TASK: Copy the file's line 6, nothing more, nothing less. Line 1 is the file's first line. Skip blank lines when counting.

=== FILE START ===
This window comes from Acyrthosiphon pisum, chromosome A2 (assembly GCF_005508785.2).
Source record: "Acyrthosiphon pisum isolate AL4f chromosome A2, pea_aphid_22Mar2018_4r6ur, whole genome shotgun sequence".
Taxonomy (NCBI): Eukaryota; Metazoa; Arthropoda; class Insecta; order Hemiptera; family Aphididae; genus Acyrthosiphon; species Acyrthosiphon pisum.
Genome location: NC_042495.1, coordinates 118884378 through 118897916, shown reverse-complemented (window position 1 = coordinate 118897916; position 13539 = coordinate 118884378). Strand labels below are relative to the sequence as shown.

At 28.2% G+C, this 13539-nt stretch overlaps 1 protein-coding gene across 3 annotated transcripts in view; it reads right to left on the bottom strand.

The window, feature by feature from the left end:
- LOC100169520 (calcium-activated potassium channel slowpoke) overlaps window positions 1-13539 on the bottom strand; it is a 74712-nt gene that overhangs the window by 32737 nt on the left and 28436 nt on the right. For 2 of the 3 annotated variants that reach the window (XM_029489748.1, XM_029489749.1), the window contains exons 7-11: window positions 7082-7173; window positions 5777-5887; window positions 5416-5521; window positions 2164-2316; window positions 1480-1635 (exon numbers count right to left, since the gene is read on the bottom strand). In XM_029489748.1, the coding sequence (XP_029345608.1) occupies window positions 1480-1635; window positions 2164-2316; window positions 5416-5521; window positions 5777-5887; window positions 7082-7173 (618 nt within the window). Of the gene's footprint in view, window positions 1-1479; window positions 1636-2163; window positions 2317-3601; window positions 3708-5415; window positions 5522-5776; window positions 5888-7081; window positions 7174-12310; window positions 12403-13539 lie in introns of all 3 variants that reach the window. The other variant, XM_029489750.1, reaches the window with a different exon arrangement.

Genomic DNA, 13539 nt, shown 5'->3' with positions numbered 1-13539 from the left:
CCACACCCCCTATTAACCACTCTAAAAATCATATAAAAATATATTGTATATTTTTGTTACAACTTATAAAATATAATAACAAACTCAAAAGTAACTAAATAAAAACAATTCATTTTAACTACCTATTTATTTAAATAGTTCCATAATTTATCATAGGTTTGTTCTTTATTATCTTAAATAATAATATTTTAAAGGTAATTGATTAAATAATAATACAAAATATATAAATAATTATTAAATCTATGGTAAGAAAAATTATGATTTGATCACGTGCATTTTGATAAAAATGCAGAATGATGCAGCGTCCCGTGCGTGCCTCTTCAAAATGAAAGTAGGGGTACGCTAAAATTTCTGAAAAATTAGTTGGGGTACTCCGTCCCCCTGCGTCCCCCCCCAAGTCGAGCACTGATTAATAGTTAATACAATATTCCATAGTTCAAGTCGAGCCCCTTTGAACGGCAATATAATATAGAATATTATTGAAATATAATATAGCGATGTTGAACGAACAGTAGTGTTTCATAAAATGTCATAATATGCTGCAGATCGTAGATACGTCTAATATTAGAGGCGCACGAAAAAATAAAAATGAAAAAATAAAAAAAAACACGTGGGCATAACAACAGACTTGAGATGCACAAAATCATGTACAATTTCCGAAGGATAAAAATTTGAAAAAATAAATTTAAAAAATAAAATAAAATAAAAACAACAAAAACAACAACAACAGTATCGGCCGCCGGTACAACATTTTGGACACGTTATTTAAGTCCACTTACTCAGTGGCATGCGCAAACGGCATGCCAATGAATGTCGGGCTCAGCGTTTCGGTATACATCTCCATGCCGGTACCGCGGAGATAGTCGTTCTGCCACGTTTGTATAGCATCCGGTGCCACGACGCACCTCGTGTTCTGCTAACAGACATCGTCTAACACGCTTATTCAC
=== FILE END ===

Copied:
The window, feature by feature from the left end: